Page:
When you first bought your caravan, did you fit it out with all-new touring kit? We suspect not. Most people have quite an assortment of kitchenware at home, so they simply round up the second-best items and put them in the caravan. Job done – but is it?

When you get to the campsite and start cooking you quickly discover the flaws in those old pots and pans. The non-stick coating has vanished in patches, perhaps, or the pans are too heavy and bulky for the caravan hob. Worst of all, the random sizes just won’t stack together neatly in your caravan kitchen locker. 

Save yourself from aggravation – just splash out a modest amount on new kitchenware designed especially for caravans. If your kit is a pleasure to use, you’ll save money, because you’ll be more likely to cook, instead of ordering fish and chips and takeaways!

We’ve been testing a wide range of camping cookware sets on the Practical Caravan test bench, to find out which are the best sets to buy. To find out, we first counted how many pieces you get in each set. Than we looked at their suitability for caravan galleys. Small and medium-sized saucepans are the best to go for, since anything larger will take up more than its fair share of space on a caravan hob. Giant frying pans are a particular problem, but on the other hand tiny frying pans will drive you mad if you like a fry-up for the family.

Storage space is always at a premium in a caravan kitchen, so we were especially pleased when we found pan sets that nest together neatly, especially if the handles fold away. While we’re on the subject of handles, we find that some camping saucepan sets have bare metal handles, which could prove painful. The better ones have insulated handles, which feel good in the hand and allow for a secure grip.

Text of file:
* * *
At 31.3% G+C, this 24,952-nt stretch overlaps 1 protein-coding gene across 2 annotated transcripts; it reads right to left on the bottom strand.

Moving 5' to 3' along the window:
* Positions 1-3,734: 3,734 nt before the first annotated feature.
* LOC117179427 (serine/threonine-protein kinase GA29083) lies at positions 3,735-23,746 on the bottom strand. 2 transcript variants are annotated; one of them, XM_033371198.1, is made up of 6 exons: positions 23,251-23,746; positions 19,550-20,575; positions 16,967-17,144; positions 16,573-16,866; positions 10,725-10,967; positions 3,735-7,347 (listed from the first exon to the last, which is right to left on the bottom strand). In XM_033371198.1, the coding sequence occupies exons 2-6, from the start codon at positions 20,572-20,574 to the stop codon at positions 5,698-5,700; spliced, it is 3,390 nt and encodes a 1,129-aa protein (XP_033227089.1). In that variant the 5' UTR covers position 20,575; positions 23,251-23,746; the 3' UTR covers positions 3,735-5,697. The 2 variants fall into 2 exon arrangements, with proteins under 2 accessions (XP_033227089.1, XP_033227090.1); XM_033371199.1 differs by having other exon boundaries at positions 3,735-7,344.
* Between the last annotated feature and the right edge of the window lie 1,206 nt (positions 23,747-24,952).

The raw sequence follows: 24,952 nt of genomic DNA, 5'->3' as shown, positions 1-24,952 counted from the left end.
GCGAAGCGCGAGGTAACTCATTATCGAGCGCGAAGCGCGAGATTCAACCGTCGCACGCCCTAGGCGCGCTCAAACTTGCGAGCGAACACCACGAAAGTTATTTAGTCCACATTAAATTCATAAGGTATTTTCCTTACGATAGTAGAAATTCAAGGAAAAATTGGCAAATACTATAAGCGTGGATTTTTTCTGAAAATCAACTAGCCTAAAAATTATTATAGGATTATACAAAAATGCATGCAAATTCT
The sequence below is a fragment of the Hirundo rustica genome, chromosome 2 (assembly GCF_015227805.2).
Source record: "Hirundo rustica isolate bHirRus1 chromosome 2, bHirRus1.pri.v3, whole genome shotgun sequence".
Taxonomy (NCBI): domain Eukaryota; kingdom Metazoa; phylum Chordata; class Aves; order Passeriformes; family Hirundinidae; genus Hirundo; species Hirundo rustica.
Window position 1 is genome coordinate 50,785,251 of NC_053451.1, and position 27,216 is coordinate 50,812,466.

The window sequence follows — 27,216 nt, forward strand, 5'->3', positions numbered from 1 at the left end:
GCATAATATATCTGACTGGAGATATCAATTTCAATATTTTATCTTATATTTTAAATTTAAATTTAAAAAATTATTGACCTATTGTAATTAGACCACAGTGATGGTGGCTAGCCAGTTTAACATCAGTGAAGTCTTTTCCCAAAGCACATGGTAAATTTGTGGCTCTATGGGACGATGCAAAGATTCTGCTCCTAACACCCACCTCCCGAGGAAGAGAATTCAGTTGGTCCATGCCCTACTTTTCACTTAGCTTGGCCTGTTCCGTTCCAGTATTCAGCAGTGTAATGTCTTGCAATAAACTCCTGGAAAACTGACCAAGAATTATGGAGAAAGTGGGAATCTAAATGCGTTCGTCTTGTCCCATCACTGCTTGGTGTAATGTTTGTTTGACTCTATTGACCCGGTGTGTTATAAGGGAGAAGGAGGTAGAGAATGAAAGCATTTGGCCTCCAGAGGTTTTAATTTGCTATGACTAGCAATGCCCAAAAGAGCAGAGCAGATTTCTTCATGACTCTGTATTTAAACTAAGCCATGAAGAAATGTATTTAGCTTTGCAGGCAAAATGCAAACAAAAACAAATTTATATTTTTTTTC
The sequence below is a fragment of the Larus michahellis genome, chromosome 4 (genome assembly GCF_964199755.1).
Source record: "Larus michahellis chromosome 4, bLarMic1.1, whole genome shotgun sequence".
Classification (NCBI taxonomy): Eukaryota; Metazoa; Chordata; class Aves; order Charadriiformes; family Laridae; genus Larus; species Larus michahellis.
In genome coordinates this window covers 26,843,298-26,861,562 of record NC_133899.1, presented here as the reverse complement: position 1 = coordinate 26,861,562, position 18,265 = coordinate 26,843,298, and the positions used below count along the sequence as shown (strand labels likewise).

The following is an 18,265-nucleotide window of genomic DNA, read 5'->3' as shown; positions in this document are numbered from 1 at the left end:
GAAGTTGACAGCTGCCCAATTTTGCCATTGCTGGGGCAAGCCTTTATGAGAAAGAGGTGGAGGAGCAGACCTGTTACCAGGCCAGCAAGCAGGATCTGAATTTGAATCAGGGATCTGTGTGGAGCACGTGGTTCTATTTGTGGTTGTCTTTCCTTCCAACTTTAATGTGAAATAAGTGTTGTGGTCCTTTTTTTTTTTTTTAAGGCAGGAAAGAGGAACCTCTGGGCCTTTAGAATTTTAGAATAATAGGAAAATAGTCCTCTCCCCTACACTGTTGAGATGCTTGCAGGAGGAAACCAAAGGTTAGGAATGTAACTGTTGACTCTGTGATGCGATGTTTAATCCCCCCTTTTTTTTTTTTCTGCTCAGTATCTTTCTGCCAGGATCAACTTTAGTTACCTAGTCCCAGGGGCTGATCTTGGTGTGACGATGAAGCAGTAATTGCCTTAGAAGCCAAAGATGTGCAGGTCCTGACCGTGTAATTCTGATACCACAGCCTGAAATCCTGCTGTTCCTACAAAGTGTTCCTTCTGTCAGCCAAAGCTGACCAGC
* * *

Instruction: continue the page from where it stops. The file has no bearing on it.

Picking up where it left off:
Pan lids also need insulated handles in our view, and we’ve been surprised to see that some camping cookware sets give one lid for two pans, which we’re not keen on.

Bonus marks went to pans with clip-on lids, because that means any leftovers can be popped in the fridge once they’ve cooled down.

In use, we found that if the camping saucepans are made of thin metal, they conduct the heat too well, leading to burnt food. We prefer thicker walls, in either stainless steel or aluminium. It’s another bonus if the pans can be popped in a dishwasher after each holiday for a thorough deep-clean.

We’ve tested a wide range of caravan-friendly kitchenware, including the Coleman eight-piece enamelled cook set, costing £40, the Kampa Feast set of four at £33.99, the Outwell Gastro cook set M, at £35.99, the Quest three-piece saucepan set at £15, the Lakeland Ceramica four-piece nesting pan set, which costs £94.99, and the Tefal Ingenio 13-piece set, costing £149.99.

At first glance this may be the least exciting set in the group, but it gets so much right. For instance, the three pans are perfectly sized for compact caravan hobs at 16cm, 18cm, and 20cm diameters.

Despite relatively thick walls, their aluminium construction means the whole lot weighs in at just 1.6kg.

The pans are also a pleasure to use. The glass lids all have decent handles that are easily grabbed and won’t burn your fingers.

While the pans’ handles don’t fold or come off, the pans nest reasonably well; as a result, the set of three doesn’t take up a vast amount of cupboard space.